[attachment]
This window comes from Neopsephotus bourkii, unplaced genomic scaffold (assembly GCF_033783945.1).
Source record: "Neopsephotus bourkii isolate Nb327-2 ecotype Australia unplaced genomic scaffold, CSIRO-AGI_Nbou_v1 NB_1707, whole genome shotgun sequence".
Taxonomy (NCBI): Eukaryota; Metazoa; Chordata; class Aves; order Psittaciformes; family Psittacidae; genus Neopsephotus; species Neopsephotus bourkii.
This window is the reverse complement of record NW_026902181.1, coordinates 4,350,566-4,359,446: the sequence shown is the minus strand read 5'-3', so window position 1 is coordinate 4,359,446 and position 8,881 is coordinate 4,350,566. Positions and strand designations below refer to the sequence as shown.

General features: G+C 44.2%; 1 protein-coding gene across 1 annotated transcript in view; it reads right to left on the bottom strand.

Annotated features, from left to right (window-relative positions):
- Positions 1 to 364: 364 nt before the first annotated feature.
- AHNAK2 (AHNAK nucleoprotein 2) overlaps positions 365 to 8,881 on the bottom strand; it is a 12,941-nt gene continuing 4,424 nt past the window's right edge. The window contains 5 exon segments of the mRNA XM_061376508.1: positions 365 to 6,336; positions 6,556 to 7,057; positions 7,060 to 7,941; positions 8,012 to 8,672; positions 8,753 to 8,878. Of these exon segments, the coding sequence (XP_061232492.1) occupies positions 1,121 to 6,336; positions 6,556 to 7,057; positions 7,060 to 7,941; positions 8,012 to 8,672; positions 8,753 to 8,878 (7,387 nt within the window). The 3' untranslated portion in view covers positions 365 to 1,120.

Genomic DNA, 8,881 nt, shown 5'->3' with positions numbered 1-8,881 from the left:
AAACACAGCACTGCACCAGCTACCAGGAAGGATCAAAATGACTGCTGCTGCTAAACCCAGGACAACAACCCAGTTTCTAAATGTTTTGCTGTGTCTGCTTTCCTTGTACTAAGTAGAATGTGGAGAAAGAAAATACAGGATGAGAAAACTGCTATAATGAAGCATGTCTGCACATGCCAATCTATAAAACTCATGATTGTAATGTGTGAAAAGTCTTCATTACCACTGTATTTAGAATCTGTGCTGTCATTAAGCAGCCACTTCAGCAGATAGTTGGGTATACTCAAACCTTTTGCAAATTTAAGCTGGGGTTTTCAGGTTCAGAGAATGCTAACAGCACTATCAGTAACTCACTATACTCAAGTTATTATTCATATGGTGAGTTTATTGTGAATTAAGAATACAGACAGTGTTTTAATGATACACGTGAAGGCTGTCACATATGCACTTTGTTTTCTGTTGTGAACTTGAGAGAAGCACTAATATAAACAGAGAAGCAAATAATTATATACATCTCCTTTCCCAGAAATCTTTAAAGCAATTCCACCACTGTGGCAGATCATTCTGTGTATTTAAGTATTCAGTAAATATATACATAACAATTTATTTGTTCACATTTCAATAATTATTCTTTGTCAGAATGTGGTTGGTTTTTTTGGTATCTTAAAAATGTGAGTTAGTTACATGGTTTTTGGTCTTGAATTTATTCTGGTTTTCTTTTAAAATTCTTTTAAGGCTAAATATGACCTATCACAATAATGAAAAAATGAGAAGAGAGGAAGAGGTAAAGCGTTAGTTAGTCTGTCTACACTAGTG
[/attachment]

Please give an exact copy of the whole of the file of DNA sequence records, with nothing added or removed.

This window comes from Neopsephotus bourkii, unplaced genomic scaffold (assembly GCF_033783945.1).
Source record: "Neopsephotus bourkii isolate Nb327-2 ecotype Australia unplaced genomic scaffold, CSIRO-AGI_Nbou_v1 NB_1707, whole genome shotgun sequence".
Taxonomy (NCBI): Eukaryota; Metazoa; Chordata; class Aves; order Psittaciformes; family Psittacidae; genus Neopsephotus; species Neopsephotus bourkii.
This window is the reverse complement of record NW_026902181.1, coordinates 4,350,566-4,359,446: the sequence shown is the minus strand read 5'-3', so window position 1 is coordinate 4,359,446 and position 8,881 is coordinate 4,350,566. Positions and strand designations below refer to the sequence as shown.

General features: G+C 44.2%; 1 protein-coding gene across 1 annotated transcript in view; it reads right to left on the bottom strand.

Annotated features, from left to right (window-relative positions):
- Positions 1 to 364: 364 nt before the first annotated feature.
- AHNAK2 (AHNAK nucleoprotein 2) overlaps positions 365 to 8,881 on the bottom strand; it is a 12,941-nt gene continuing 4,424 nt past the window's right edge. The window contains 5 exon segments of the mRNA XM_061376508.1: positions 365 to 6,336; positions 6,556 to 7,057; positions 7,060 to 7,941; positions 8,012 to 8,672; positions 8,753 to 8,878. Of these exon segments, the coding sequence (XP_061232492.1) occupies positions 1,121 to 6,336; positions 6,556 to 7,057; positions 7,060 to 7,941; positions 8,012 to 8,672; positions 8,753 to 8,878 (7,387 nt within the window). The 3' untranslated portion in view covers positions 365 to 1,120.

Genomic DNA, 8,881 nt, shown 5'->3' with positions numbered 1-8,881 from the left:
AAACACAGCACTGCACCAGCTACCAGGAAGGATCAAAATGACTGCTGCTGCTAAACCCAGGACAACAACCCAGTTTCTAAATGTTTTGCTGTGTCTGCTTTCCTTGTACTAAGTAGAATGTGGAGAAAGAAAATACAGGATGAGAAAACTGCTATAATGAAGCATGTCTGCACATGCCAATCTATAAAACTCATGATTGTAATGTGTGAAAAGTCTTCATTACCACTGTATTTAGAATCTGTGCTGTCATTAAGCAGCCACTTCAGCAGATAGTTGGGTATACTCAAACCTTTTGCAAATTTAAGCTGGGGTTTTCAGGTTCAGAGAATGCTAACAGCACTATCAGTAACTCACTATACTCAAGTTATTATTCATATGGTGAGTTTATTGTGAATTAAGAATACAGACAGTGTTTTAATGATACACGTGAAGGCTGTCACATATGCACTTTGTTTTCTGTTGTGAACTTGAGAGAAGCACTAATATAAACAGAGAAGCAAATAATTATATACATCTCCTTTCCCAGAAATCTTTAAAGCAATTCCACCACTGTGGCAGATCATTCTGTGTATTTAAGTATTCAGTAAATATATACATAACAATTTATTTGTTCACATTTCAATAATTATTCTTTGTCAGAATGTGGTTGGTTTTTTTGGTATCTTAAAAATGTGAGTTAGTTACATGGTTTTTGGTCTTGAATTTATTCTGGTTTTCTTTTAAAATTCTTTTAAGGCTAAATATGACCTATCACAATAATGAAAAAATGAGAAGAGAGGAAGAGGTAAAGCGTTAGTTAGTCTGTCTACACTAGTG